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Fury (Blu-ray Review)

23 Jan, 2015 By: John Latchem

Street 1/27/15
Sony Pictures
Box Office $85.71 million
$30.99 DVD, $34.99 Blu-ray
Rated ‘R’ for strong sequences of war violence, some grisly images, and language throughout.
Stars Brad Pitt, Logan Lerman, Shia LaBeouf, Michael Peña, Jon Bernthal, Jason Isaacs, Jim Parrack.

History buffs should appreciate director David Ayer’s gritty World War II drama Fury, which shines a light on the life of U.S. Army tank crews during the brutal final days of the war. With the allies rapidly advancing toward Berlin, the fierce German counterattack made them earn every inch of land along the way.

The film offers a fictionalized amalgam of the tank crew experience. Brad Pitt plays the commander of the five-man crew of a tank named Fury, who begin the film having lost one of their own in battle. The replacement is a fresh recruit (Logan Lerman) named Norman whose timidity and inexperience contrasts sharply with the grizzled veteran crew (Shia LaBeouf, Michael Peña and Jon Bernthal), who won’t blink at summarily executing German prisoners.

Ayer’s script takes an unflinching look at the brutality of the war and the strain it took on American troops. Sticking the rookie Norman on the crew is a classic film device, giving the audience a surrogate with whom to follow the story. Fury gets involved in several intense skirmishes that begin to harden Norman as he experiences the dehumanizing realities of war.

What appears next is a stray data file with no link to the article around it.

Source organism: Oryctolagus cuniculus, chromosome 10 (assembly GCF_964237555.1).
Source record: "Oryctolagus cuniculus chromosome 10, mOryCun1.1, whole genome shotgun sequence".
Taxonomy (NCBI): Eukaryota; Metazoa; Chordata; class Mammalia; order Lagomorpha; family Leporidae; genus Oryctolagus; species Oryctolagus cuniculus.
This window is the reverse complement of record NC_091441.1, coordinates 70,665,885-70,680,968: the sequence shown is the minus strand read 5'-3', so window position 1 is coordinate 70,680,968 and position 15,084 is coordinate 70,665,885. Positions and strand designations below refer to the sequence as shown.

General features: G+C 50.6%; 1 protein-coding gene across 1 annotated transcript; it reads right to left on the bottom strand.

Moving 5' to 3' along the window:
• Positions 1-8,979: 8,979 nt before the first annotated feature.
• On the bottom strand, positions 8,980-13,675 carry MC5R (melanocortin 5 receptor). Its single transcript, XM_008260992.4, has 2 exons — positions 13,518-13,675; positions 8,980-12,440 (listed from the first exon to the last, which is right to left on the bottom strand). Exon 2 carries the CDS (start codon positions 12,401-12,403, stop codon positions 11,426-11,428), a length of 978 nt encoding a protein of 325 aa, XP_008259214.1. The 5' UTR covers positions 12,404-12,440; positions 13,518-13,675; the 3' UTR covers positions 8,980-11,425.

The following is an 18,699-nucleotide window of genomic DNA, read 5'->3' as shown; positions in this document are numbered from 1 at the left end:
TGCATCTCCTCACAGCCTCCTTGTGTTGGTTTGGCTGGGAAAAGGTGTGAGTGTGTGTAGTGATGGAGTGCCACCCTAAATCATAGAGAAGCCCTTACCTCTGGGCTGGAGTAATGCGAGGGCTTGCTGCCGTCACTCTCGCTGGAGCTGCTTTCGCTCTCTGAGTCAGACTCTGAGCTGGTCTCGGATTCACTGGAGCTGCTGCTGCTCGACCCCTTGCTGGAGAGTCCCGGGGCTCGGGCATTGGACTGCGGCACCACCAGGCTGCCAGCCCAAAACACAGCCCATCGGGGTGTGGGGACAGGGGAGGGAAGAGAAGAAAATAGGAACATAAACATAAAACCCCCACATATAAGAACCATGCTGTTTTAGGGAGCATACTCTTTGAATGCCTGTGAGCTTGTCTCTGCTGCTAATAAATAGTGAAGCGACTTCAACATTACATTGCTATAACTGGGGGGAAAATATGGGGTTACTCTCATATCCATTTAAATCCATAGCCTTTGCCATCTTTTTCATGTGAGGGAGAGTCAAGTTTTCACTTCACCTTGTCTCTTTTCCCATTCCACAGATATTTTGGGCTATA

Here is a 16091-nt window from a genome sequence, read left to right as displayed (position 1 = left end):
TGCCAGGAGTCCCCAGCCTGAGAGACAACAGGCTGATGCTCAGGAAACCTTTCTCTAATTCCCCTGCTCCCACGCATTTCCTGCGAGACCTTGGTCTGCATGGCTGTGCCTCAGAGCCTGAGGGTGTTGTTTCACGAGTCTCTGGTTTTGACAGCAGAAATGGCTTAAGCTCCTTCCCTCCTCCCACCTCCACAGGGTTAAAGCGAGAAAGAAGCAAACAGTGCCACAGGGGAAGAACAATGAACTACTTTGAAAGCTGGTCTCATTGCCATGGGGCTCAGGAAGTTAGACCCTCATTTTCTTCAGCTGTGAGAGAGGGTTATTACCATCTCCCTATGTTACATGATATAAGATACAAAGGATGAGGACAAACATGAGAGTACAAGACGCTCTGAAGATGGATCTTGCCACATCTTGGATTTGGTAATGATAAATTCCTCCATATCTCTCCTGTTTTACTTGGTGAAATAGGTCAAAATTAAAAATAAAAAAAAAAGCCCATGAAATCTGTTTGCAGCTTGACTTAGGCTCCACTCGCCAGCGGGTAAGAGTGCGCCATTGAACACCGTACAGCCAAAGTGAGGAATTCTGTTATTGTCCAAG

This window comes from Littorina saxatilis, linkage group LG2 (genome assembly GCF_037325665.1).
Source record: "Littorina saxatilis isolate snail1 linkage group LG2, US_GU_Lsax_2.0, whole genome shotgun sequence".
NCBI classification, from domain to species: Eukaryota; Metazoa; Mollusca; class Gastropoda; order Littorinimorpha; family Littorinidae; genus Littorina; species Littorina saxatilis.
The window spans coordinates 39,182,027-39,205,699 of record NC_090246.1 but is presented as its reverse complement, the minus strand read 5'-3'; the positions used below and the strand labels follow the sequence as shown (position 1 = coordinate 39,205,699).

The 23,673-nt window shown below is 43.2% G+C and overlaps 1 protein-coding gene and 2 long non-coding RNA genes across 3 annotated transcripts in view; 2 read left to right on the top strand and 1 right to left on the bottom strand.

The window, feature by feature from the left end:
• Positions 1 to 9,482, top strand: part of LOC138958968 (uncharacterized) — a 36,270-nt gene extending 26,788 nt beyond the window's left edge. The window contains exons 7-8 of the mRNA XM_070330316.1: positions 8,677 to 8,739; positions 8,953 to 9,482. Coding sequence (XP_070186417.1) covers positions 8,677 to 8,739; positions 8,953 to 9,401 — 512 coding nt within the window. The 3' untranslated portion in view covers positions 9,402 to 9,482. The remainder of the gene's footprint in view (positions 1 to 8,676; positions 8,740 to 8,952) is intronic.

Eventually, Fury finds itself isolated on a country road and face to face with a battalion of SS troops and a series of critical decisions to make about their best chance at survival.

The film offers several featurettes focusing on how the production strived to achieve realism in depicting tank warfare. The 11-minute “Blood Brothers” focuses on the way tank crews had to count on each other for survival, and training the cast to simulate that chemistry by working with actual WWII tank veterans. “Taming the Beasts” is a 13-minute featurette about the actual WWII tanks used for filming, while “Director’s Combat Journal” is a 17-minute piece that mostly deals with filming battles scenes with the vintage vehicles.

Most affecting is probably “Armored Warriors,” a 12-minute documentary about real WWII tank crews, featuring interviews with real veterans who served as consultants on the film and vividly recount several harrowing experiences.

The Blu-ray also includes about an hour of deleted scenes.

About the Author: John Latchem

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